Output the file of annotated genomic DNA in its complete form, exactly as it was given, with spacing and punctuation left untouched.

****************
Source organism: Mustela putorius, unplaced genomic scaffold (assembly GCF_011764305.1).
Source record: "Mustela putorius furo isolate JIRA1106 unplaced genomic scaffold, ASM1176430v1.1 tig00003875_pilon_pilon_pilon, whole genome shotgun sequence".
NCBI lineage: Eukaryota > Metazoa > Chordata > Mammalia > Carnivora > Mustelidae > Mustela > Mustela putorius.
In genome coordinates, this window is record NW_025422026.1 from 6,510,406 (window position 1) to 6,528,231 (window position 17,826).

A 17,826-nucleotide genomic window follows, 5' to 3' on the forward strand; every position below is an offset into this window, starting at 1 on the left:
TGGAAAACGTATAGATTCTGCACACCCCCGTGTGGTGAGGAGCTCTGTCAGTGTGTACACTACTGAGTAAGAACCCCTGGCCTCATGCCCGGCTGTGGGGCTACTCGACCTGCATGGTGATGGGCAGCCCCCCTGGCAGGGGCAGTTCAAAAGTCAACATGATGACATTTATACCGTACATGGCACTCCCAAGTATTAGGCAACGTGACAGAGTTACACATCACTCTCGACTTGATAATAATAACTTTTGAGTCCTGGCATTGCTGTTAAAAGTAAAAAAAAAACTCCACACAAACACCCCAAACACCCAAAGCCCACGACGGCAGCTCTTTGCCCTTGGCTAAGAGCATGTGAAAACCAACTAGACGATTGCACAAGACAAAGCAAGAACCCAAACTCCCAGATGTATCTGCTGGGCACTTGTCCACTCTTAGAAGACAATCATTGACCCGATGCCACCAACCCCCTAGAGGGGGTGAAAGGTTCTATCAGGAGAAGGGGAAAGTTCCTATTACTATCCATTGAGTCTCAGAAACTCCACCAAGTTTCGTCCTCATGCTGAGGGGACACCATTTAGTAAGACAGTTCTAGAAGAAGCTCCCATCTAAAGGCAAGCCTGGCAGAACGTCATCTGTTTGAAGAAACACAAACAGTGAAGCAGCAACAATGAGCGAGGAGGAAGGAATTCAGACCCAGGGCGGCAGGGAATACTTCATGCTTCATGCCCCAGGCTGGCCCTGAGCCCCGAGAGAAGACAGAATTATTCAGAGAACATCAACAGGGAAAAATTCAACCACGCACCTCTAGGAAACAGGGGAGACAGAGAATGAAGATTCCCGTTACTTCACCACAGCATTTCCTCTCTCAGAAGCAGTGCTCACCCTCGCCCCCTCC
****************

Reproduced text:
Source organism: Mustela putorius, unplaced genomic scaffold (assembly GCF_011764305.1).
Source record: "Mustela putorius furo isolate JIRA1106 unplaced genomic scaffold, ASM1176430v1.1 tig00003875_pilon_pilon_pilon, whole genome shotgun sequence".
NCBI lineage: Eukaryota > Metazoa > Chordata > Mammalia > Carnivora > Mustelidae > Mustela > Mustela putorius.
In genome coordinates, this window is record NW_025422026.1 from 6,510,406 (window position 1) to 6,528,231 (window position 17,826).

A 17,826-nucleotide genomic window follows, 5' to 3' on the forward strand; every position below is an offset into this window, starting at 1 on the left:
TGGAAAACGTATAGATTCTGCACACCCCCGTGTGGTGAGGAGCTCTGTCAGTGTGTACACTACTGAGTAAGAACCCCTGGCCTCATGCCCGGCTGTGGGGCTACTCGACCTGCATGGTGATGGGCAGCCCCCCTGGCAGGGGCAGTTCAAAAGTCAACATGATGACATTTATACCGTACATGGCACTCCCAAGTATTAGGCAACGTGACAGAGTTACACATCACTCTCGACTTGATAATAATAACTTTTGAGTCCTGGCATTGCTGTTAAAAGTAAAAAAAAAACTCCACACAAACACCCCAAACACCCAAAGCCCACGACGGCAGCTCTTTGCCCTTGGCTAAGAGCATGTGAAAACCAACTAGACGATTGCACAAGACAAAGCAAGAACCCAAACTCCCAGATGTATCTGCTGGGCACTTGTCCACTCTTAGAAGACAATCATTGACCCGATGCCACCAACCCCCTAGAGGGGGTGAAAGGTTCTATCAGGAGAAGGGGAAAGTTCCTATTACTATCCATTGAGTCTCAGAAACTCCACCAAGTTTCGTCCTCATGCTGAGGGGACACCATTTAGTAAGACAGTTCTAGAAGAAGCTCCCATCTAAAGGCAAGCCTGGCAGAACGTCATCTGTTTGAAGAAACACAAACAGTGAAGCAGCAACAATGAGCGAGGAGGAAGGAATTCAGACCCAGGGCGGCAGGGAATACTTCATGCTTCATGCCCCAGGCTGGCCCTGAGCCCCGAGAGAAGACAGAATTATTCAGAGAACATCAACAGGGAAAAATTCAACCACGCACCTCTAGGAAACAGGGGAGACAGAGAATGAAGATTCCCGTTACTTCACCACAGCATTTCCTCTCTCAGAAGCAGTGCTCACCCTCGCCCCCTCC